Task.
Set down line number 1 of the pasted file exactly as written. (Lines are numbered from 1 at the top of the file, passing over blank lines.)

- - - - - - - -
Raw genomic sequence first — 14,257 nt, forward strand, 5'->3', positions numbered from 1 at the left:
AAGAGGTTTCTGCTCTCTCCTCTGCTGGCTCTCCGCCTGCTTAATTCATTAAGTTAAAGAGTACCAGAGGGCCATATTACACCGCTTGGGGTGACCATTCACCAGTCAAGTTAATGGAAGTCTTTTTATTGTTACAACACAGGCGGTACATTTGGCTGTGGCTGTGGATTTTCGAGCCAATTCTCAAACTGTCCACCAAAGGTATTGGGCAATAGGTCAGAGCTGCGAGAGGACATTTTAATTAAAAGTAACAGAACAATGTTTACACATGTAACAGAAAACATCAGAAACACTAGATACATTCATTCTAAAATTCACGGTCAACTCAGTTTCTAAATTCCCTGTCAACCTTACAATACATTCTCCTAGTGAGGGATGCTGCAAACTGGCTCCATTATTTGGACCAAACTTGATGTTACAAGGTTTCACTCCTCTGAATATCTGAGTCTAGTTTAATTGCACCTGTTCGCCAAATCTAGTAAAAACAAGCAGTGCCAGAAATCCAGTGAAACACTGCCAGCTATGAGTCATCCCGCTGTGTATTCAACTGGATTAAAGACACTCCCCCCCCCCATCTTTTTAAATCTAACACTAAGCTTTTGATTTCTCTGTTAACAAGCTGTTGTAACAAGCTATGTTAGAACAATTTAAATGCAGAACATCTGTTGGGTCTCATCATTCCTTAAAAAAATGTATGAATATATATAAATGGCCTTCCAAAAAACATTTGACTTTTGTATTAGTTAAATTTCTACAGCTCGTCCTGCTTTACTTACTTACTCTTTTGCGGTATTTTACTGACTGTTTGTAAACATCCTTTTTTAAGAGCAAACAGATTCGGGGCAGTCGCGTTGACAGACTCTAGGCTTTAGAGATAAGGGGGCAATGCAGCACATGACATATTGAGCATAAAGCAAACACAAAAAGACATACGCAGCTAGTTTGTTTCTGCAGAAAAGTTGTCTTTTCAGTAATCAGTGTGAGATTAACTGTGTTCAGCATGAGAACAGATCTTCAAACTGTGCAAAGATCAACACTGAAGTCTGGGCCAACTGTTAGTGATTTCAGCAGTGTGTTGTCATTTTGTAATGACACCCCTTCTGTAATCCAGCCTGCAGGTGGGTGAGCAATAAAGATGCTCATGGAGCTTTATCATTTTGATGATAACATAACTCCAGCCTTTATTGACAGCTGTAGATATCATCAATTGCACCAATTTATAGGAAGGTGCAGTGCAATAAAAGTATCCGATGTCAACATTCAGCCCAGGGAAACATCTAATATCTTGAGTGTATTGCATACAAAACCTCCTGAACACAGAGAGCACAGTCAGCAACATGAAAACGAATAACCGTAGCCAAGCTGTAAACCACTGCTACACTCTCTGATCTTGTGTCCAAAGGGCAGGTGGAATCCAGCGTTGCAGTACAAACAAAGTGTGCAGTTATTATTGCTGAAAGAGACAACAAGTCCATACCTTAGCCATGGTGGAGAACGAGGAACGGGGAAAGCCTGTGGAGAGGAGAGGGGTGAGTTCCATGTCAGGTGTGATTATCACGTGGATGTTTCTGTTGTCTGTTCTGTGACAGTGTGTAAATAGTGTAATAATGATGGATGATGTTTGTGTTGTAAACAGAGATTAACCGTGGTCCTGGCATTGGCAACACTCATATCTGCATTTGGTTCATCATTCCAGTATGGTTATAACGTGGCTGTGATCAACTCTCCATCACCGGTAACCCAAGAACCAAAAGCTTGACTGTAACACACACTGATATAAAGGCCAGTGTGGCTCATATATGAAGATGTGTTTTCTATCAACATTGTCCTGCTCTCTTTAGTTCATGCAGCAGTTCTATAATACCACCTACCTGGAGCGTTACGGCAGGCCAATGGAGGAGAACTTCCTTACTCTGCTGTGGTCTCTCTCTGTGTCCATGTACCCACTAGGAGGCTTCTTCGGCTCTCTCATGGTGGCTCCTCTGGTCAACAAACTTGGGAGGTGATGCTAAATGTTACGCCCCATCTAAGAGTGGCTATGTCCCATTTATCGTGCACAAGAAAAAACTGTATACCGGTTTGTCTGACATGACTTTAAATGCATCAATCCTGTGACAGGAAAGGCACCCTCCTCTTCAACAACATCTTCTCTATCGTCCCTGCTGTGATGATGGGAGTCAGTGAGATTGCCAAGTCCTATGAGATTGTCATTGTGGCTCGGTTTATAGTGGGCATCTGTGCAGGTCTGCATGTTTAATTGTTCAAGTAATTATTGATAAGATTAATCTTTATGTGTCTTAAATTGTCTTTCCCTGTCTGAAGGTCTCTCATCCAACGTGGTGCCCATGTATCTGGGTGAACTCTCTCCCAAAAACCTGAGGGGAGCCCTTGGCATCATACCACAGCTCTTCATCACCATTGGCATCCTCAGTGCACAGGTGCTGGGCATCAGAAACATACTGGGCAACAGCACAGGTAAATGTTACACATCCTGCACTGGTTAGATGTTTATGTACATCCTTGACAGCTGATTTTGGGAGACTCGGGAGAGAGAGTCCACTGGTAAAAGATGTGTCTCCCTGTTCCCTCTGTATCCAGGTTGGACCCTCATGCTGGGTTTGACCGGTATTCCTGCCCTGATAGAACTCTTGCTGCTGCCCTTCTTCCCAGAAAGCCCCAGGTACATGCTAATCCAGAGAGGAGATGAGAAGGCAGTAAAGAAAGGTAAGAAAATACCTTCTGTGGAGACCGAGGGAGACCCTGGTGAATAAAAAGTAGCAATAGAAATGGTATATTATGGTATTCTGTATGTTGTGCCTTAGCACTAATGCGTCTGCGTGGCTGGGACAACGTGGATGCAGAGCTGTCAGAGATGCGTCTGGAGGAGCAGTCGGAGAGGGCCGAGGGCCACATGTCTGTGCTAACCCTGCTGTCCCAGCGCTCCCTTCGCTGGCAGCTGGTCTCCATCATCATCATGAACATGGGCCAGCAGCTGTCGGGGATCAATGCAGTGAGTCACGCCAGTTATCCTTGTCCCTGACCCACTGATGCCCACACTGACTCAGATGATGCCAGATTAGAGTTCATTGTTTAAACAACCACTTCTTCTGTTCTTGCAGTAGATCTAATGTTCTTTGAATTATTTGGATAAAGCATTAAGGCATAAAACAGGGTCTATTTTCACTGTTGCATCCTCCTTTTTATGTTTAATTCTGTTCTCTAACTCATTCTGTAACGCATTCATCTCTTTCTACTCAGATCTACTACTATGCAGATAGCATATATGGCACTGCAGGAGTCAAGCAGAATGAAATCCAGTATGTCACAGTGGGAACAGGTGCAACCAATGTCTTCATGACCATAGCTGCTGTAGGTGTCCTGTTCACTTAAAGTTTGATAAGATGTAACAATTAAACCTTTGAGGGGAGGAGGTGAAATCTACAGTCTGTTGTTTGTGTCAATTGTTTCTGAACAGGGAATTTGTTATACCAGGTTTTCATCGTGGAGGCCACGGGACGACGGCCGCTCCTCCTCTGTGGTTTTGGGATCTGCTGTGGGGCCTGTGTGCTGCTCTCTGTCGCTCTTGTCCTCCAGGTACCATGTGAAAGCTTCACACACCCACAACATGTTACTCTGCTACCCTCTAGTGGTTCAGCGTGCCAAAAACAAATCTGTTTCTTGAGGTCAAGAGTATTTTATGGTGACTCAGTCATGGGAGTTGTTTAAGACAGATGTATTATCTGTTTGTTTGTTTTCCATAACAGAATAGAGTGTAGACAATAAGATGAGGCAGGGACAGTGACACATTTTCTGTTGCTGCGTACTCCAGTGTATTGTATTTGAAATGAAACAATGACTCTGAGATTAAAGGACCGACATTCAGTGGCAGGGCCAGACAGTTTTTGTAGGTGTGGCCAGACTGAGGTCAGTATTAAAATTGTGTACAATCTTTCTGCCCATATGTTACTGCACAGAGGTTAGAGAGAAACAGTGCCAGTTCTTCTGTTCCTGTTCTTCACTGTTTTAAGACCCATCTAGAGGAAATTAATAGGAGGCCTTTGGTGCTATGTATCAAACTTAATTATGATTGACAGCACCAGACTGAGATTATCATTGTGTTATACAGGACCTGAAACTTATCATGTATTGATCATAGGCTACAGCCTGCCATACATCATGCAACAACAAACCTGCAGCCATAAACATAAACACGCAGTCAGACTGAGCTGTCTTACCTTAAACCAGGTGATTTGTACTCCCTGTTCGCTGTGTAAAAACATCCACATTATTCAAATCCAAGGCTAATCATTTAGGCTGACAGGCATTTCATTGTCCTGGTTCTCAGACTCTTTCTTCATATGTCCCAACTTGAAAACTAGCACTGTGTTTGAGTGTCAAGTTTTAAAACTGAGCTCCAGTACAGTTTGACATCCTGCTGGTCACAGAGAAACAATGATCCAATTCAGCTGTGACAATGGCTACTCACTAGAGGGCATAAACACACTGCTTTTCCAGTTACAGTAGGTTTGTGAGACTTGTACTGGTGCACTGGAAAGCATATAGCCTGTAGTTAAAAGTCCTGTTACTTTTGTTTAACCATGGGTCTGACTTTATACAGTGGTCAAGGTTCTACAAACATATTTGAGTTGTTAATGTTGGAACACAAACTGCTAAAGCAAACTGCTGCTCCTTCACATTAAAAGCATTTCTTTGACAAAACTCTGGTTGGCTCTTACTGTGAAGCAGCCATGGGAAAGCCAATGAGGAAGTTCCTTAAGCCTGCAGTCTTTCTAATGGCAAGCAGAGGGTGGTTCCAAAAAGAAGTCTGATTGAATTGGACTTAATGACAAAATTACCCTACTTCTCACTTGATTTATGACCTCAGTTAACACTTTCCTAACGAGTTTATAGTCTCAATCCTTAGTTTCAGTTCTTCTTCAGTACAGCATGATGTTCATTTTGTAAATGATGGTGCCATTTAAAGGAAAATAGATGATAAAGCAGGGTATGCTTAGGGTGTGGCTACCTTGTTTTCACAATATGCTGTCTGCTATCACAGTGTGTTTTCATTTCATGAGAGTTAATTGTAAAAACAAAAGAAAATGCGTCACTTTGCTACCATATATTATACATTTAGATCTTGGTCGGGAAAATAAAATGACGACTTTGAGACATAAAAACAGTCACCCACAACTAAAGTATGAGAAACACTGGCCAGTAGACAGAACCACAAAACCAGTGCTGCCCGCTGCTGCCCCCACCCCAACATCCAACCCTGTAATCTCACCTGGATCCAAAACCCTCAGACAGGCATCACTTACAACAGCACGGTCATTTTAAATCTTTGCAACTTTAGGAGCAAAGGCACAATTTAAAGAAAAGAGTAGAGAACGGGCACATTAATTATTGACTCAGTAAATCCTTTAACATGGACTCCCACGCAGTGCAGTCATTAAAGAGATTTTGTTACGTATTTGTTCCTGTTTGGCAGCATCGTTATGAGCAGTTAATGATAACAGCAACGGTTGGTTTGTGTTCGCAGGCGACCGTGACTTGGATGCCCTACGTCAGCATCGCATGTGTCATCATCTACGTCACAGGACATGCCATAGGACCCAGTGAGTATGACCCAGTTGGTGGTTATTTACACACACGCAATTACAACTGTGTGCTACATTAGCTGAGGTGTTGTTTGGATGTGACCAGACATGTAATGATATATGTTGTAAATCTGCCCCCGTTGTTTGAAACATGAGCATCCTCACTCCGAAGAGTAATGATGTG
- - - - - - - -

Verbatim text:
Raw genomic sequence first — 14,257 nt, forward strand, 5'->3', positions numbered from 1 at the left: